To make a fool of, to frustrate; to defeat; to disappoint.  To trifle; to toy; to spend time in idleness, sport or mirth. Is this a time for fooling?

1. To treat with contempt; to disappoint; to defeat; to frustrate; to deceive; to impose on.

There's a richness of meaning, when you look at the verse with all these different nuances: The fool, either unable or unwilling to reason -the effect is the same- says there is no God. He acts contrary to sound wisdom in this denial, preferring trifling pleasures to the service of God, whom he treats with contempt.

It is interesting, too, that Webster includes the weak Christian in his definition, and the passage he cites is fascinating, as well as unsettling, in its implications: he points to where Cleopas and his friend on the road to Emmaus see Christ, but don't know Him, and are rebuked -called fools by the Lord- when they still do not understand the events they are experiencing. Always before, I've thought more on what a privilege it was for these two men to walk with and be taught by Christ, Himself, even if they did not realize it at first, they would look back, knowing it was Him. And their response, once they do understand is admirable: they book it back to Jerusalem immediately and find Peter and the others. I'd never focused on the one sentence that is recorded of Christ's actual words to them; just wished that I could have been walking there with them, to learn from the Master. But that's a pretty stinging rebuke. Joseph F. Smith talked about this episode, and pointed out how the disciples, even Peter, at this point had not received the Gift of the Holy Ghost, and what a profound difference that makes for them as they try to work through these events that must have been so confusing and troubling. That makes me think, again, of Webster's definitions - without reason, or unwilling to reason. Being without the Holy Ghost, or unwilling to live so that we can have his assistance, the effect is nearly the same, and any of us can fall into that trap if we are not consistently vigilant. Rather than seeing in this verse only a rebuke to nonbelievers, I started to see in it a caution to complacent Christians, along the lines of the conversations about the differences between believing in Christ and believing Christ that you sometimes see.

So I started looking for other passages that talk about fools. And I was stunned by how many there are. Over 60 in Proverbs alone! You could spend a very long time studying what it means, scripturally, to be a fool, what their actions are, what the consequences are. And, it looks like, at least in Proverbs, these things are often taught by contrasting them with wisdom, so you'd learn a lot about wisdom in the process. I started looking through a few of the references to fools to see what I could learn, what I ought to avoid doing.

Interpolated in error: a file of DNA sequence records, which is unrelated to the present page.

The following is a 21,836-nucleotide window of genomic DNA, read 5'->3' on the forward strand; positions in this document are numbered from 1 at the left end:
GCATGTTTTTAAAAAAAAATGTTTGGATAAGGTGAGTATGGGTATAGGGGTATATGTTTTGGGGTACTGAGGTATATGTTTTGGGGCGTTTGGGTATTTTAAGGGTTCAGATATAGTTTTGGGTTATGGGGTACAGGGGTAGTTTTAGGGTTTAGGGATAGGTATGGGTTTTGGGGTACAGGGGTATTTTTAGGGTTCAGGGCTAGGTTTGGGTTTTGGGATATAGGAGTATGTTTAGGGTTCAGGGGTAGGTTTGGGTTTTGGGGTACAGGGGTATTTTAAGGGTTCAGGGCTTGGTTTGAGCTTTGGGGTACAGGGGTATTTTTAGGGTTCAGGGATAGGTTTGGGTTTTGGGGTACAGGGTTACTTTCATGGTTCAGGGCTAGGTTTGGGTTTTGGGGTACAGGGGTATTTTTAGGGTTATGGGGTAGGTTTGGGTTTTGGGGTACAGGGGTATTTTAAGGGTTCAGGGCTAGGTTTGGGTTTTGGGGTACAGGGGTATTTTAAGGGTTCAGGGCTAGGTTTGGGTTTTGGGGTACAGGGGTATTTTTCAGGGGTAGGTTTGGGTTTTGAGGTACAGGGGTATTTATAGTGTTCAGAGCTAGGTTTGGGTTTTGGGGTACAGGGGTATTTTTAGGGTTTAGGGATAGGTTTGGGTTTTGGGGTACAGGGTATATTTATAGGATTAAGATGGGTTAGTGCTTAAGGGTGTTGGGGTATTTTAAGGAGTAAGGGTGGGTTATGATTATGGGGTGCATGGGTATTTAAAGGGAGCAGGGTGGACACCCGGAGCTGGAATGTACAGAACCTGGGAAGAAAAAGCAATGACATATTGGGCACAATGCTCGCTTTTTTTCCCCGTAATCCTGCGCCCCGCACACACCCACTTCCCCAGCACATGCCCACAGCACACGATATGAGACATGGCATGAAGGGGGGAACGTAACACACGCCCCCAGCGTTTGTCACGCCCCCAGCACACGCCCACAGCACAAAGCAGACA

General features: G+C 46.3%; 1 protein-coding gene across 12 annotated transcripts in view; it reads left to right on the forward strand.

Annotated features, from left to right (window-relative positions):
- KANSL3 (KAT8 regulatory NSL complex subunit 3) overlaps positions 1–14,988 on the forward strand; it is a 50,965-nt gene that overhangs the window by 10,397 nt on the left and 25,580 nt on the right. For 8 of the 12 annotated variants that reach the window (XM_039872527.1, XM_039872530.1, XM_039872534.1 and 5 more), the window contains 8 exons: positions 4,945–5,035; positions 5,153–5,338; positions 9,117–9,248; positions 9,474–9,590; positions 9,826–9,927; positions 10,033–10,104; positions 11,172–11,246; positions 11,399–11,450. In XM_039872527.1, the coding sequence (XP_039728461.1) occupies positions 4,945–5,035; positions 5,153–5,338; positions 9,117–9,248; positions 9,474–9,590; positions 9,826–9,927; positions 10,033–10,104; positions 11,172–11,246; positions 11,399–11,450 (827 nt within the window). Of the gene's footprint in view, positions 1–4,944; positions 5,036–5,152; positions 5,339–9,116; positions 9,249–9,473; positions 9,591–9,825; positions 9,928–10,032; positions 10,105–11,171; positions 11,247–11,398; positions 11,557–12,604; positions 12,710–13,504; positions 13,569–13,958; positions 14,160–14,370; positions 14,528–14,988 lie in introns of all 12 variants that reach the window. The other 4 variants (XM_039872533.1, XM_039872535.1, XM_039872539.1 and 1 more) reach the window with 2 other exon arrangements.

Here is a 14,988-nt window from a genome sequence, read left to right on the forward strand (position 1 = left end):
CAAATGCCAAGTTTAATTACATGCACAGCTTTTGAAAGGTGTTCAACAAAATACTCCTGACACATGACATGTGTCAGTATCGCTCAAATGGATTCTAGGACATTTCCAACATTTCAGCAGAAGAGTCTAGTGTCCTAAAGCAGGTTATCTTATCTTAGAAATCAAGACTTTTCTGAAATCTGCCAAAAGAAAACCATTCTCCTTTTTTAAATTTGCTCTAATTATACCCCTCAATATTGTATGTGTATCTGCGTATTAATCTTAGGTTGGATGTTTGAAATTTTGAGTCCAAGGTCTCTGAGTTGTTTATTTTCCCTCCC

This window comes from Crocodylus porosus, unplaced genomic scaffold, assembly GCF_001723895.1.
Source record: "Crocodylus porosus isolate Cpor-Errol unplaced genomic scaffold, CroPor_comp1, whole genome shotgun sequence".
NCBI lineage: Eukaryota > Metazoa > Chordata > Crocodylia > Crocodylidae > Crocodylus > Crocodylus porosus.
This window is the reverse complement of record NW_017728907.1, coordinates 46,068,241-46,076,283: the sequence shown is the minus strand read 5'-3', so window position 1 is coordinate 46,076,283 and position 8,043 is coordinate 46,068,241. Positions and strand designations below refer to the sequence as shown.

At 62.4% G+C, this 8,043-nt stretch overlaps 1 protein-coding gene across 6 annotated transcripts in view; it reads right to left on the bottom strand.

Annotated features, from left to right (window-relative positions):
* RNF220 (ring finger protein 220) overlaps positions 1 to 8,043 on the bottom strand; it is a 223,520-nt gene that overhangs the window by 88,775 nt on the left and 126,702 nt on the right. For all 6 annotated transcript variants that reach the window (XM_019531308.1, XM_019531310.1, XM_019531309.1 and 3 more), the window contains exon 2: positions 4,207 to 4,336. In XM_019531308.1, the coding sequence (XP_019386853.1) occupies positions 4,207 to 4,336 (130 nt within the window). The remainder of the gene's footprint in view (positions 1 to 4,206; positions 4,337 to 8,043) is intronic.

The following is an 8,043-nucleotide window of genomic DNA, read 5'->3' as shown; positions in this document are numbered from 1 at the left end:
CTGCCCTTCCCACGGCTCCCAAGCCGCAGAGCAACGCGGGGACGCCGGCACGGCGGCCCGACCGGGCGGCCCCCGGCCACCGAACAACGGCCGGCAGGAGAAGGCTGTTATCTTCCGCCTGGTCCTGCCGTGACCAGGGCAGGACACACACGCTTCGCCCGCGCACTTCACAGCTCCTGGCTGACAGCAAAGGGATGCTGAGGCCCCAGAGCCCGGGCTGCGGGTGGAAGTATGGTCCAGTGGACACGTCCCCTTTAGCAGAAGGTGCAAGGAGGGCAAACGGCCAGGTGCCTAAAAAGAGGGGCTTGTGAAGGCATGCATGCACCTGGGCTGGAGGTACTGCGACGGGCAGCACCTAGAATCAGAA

•Fools indulge in prattle -empty, excessive babble. (Proverbs 10:8)

•Fools hide hatred with lies and speak slander. (Proverbs 10:18)

•Fools enjoy -find sport in- causing trouble for others. (Proverbs 10:23)

•Fools rage... wait. What does that mean? 

A wise man feareth, and departeth from evil:
but the fool rageth, and is confident.

The comparison in this verse appealed to me right away, but I wondered what, exactly, is it to "rage"? So I looked it up in Strong's Concordance; pretty interesting stuff. The Hebrew verb here, âbar, usually is rendered something along the lines of "to cross over" or "to pass over". Jacob crosses over the Euphrates to escape Laban (Gen. 31:21). God made the wind pass over the flood waters (Gen 8:1). Between those two phrases there's close to 300 times this verb is used... and I was really scratching my head, trying to understand what on earth is going on here in Proverbs after looking at several examples like this. 

But Âbar also sometimes is used in the sense of "passing over" a law or covenant as if it's not binding (see Num. 14:41). According to Strong's, certain forms of the verb are only used in reference to sin: the offender "passes beyond" the limits set by God's law and falls into transgression. In this sense, it made much more sense to me, and called to mind the awful gulf that separates the wicked from the Tree of Life in Nephi's vision (1 Nephi 15:28). And, at this point, this seems to apply most to the overconfident believer: